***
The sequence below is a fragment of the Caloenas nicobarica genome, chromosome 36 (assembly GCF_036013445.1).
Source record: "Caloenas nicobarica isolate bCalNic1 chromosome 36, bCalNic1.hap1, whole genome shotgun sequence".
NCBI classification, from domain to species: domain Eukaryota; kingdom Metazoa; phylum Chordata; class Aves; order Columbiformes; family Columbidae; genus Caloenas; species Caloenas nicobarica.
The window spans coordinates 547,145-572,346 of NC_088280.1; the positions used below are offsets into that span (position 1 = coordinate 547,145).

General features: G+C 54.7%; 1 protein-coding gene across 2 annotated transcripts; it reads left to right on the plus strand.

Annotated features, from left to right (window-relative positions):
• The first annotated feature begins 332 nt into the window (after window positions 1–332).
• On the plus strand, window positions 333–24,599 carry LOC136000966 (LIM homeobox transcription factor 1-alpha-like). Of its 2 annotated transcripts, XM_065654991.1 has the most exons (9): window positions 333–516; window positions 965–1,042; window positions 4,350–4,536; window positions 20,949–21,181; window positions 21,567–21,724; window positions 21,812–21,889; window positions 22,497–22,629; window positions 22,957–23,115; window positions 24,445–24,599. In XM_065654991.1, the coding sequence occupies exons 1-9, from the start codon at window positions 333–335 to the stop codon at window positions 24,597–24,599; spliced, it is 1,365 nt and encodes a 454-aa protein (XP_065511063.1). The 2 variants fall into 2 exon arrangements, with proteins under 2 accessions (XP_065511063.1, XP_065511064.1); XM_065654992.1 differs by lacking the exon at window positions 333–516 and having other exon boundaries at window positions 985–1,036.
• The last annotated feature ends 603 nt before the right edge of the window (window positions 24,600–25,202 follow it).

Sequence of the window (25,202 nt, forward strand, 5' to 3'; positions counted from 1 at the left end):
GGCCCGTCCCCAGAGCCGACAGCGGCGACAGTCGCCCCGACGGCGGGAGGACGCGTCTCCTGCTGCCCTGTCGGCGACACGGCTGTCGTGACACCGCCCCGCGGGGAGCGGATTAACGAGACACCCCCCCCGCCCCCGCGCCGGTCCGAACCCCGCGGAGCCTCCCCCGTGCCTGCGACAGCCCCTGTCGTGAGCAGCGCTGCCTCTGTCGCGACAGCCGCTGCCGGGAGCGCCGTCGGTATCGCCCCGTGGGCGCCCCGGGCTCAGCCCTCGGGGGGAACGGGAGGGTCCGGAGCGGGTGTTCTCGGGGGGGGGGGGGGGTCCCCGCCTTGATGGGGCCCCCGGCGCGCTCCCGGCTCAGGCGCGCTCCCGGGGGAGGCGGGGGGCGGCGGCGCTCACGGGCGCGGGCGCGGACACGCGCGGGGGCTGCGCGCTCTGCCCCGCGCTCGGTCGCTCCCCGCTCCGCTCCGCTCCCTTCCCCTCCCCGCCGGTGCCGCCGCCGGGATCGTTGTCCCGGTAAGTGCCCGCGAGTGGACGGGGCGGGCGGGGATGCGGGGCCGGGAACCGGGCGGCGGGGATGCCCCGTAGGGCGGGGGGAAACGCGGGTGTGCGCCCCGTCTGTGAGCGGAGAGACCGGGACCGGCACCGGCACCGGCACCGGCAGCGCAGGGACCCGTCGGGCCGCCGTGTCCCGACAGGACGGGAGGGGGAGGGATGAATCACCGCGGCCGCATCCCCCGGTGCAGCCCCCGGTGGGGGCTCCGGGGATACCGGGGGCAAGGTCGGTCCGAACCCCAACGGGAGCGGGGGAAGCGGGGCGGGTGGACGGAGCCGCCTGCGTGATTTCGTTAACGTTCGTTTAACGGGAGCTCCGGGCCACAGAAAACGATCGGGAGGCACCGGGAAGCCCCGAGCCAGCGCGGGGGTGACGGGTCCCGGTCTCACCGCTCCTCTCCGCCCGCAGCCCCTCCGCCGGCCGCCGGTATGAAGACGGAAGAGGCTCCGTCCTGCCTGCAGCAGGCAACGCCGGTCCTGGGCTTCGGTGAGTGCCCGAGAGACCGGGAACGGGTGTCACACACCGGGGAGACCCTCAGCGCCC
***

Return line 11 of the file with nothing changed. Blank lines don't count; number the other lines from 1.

GGCCCGTCCCCAGAGCCGACAGCGGCGACAGTCGCCCCGACGGCGGGAGGACGCGTCTCCTGCTGCCCTGTCGGCGACACGGCTGTCGTGACACCGCCCCGCGGGGAGCGGATTAACGAGACACCCCCCCCGCCCCCGCGCCGGTCCGAACCCCGCGGAGCCTCCCCCGTGCCTGCGACAGCCCCTGTCGTGAGCAGCGCTGCCTCTGTCGCGACAGCCGCTGCCGGGAGCGCCGTCGGTATCGCCCCGTGGGCGCCCCGGGCTCAGCCCTCGGGGGGAACGGGAGGGTCCGGAGCGGGTGTTCTCGGGGGGGGGGGGGGGTCCCCGCCTTGATGGGGCCCCCGGCGCGCTCCCGGCTCAGGCGCGCTCCCGGGGGAGGCGGGGGGCGGCGGCGCTCACGGGCGCGGGCGCGGACACGCGCGGGGGCTGCGCGCTCTGCCCCGCGCTCGGTCGCTCCCCGCTCCGCTCCGCTCCCTTCCCCTCCCCGCCGGTGCCGCCGCCGGGATCGTTGTCCCGGTAAGTGCCCGCGAGTGGACGGGGCGGGCGGGGATGCGGGGCCGGGAACCGGGCGGCGGGGATGCCCCGTAGGGCGGGGGGAAACGCGGGTGTGCGCCCCGTCTGTGAGCGGAGAGACCGGGACCGGCACCGGCACCGGCACCGGCAGCGCAGGGACCCGTCGGGCCGCCGTGTCCCGACAGGACGGGAGGGGGAGGGATGAATCACCGCGGCCGCATCCCCCGGTGCAGCCCCCGGTGGGGGCTCCGGGGATACCGGGGGCAAGGTCGGTCCGAACCCCAACGGGAGCGGGGGAAGCGGGGCGGGTGGACGGAGCCGCCTGCGTGATTTCGTTAACGTTCGTTTAACGGGAGCTCCGGGCCACAGAAAACGATCGGGAGGCACCGGGAAGCCCCGAGCCAGCGCGGGGGTGACGGGTCCCGGTCTCACCGCTCCTCTCCGCCCGCAGCCCCTCCGCCGGCCGCCGGTATGAAGACGGAAGAGGCTCCGTCCTGCCTGCAGCAGGCAACGCCGGTCCTGGGCTTCGGTGAGTGCCCGAGAGACCGGGAACGGGTGTCACACACCGGGGAGACCCTCAGCGCCC